In the perfect world, employers and employees would work harmoniously together for their shared interests. In reality, however, there is often conflict between the two, which often leaves the worker with little choice: comply or find another job. One of the reasons Florida employers wield so much power is because most Florida workers are considered at-will, meaning they can be fired for any reason or no reason at all. But that power to terminate is not without limits.
To be clear, if a worker is hired under a contractual agreement, either individually or as a member of a group, such as a union, he or she is not considered an at-will worker. For the vast majority of other workers, a termination may be considered wrongful, and thus legally actionable, if the basis for the firing triggers some sort of other important, established legal right. For example, Legal commentators explain that if it can be shown a worker was let go because of discrimination against their race, religion, national origin, gender, age, disability or status in some other recognized protected class, that may be illegal.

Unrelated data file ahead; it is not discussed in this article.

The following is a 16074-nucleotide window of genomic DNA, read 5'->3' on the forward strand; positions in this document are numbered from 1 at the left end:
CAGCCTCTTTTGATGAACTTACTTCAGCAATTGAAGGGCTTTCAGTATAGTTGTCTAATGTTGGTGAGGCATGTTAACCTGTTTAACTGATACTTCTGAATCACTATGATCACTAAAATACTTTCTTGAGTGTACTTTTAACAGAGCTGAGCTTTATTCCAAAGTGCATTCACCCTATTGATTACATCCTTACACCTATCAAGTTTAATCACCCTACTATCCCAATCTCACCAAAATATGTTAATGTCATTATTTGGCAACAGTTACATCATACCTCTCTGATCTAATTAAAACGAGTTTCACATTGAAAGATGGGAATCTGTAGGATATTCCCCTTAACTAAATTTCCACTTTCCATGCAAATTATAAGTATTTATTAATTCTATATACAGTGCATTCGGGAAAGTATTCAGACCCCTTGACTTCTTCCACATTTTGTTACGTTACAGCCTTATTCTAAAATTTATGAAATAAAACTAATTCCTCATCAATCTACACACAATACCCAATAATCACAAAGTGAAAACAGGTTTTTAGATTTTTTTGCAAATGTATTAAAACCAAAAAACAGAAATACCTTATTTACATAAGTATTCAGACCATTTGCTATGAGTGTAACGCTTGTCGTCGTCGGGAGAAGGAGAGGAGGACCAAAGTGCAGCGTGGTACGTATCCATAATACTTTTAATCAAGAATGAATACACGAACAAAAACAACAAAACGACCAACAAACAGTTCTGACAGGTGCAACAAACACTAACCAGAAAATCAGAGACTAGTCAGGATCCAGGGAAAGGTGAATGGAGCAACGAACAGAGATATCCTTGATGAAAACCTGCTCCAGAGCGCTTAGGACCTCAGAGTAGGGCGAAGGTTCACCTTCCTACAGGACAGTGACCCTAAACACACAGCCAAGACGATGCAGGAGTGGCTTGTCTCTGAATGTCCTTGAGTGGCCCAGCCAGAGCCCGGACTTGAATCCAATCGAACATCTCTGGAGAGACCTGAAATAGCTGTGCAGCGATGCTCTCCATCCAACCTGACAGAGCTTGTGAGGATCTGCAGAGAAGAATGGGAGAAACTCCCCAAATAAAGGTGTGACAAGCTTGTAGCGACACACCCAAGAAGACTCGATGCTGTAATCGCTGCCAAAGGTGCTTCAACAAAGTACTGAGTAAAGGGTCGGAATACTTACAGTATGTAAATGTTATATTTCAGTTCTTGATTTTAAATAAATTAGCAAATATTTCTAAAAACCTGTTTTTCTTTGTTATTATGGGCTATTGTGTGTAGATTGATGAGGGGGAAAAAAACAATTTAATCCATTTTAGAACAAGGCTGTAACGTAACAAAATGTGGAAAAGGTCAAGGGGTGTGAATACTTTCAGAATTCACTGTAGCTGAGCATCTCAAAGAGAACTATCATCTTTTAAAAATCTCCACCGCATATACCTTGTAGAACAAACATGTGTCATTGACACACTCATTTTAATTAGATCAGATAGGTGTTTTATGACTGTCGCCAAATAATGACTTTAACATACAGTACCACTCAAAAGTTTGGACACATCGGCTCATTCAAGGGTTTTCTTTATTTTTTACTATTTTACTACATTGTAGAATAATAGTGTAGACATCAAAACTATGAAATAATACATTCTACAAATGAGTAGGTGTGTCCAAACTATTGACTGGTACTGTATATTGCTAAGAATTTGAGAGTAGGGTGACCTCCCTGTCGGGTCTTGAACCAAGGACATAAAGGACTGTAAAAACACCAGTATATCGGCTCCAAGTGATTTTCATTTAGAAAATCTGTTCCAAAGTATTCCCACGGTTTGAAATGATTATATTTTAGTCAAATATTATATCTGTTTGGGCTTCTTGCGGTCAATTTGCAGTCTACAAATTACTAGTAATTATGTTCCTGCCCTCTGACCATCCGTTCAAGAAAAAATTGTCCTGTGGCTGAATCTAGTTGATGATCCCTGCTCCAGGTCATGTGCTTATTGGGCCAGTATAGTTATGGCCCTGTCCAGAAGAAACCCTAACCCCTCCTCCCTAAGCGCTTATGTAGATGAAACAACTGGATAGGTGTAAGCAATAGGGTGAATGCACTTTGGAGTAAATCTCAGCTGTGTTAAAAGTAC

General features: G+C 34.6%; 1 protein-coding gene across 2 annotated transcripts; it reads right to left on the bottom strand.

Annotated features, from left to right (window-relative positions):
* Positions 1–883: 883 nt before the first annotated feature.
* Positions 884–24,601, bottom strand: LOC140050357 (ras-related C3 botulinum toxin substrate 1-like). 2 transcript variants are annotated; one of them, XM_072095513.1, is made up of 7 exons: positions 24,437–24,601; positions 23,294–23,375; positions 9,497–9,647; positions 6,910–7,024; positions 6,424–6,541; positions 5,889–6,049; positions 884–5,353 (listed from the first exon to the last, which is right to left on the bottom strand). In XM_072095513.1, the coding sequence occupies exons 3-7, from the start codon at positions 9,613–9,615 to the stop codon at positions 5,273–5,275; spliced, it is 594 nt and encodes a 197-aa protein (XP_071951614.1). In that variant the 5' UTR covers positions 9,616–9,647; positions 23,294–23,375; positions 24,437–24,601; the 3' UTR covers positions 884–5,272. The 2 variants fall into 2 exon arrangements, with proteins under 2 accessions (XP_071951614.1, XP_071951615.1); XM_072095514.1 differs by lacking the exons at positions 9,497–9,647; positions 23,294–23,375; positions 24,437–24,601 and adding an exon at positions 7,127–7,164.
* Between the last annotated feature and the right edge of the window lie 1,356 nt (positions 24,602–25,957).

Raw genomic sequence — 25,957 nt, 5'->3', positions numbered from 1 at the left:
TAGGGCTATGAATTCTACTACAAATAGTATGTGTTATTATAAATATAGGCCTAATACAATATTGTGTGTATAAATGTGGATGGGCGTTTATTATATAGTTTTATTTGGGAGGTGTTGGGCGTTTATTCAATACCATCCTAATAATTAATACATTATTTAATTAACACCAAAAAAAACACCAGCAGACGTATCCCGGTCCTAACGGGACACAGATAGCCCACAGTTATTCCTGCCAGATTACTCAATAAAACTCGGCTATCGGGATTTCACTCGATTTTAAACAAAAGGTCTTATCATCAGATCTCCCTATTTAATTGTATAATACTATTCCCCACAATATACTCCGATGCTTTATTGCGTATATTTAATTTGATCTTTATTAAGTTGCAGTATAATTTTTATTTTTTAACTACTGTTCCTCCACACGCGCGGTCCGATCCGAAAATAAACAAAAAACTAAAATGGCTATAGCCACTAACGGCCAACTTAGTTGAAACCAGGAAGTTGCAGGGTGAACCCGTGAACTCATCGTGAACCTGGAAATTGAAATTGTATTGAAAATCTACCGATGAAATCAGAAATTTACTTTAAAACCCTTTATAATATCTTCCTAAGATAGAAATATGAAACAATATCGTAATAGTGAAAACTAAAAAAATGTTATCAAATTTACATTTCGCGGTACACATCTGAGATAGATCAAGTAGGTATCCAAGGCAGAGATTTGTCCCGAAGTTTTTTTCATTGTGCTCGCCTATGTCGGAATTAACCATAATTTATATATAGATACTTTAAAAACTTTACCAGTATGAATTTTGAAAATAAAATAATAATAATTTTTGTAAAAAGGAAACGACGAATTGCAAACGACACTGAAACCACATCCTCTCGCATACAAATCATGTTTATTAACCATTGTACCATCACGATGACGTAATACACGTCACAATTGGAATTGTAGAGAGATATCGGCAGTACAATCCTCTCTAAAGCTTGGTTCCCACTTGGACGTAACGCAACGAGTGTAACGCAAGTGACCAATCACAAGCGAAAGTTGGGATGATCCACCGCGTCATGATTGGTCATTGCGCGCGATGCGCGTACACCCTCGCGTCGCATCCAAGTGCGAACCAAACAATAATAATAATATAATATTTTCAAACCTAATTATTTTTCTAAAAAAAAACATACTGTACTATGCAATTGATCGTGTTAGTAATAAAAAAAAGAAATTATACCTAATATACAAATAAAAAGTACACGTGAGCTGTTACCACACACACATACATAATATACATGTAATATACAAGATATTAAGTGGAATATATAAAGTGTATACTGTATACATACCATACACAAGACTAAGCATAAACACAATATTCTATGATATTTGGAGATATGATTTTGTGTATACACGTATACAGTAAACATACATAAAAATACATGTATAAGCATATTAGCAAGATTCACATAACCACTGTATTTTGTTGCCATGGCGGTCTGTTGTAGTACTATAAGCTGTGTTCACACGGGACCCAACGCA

Other protections are afforded workers who complain about illegal activities they may encounter at work. A worker can’t be fired for reporting a safety issue or for reporting discrimination directed towards another worker. Nor can a worker be fired in retaliation or asserting a legal right to do something, such as file a worker’s compensation claim, file a wage claim or join a union. Of course, the employer is unlikely to admit to the real reason a worker was fired, so many wrongful termination claims become hard-fought battles requiring thorough investigation.
Unlawful discrimination or a wrongful discharge can be devastating to a worker. Our Boca Raton, Florida, Wrongful Termination Legal Assistance page may provide you with information that you need to understand your rights.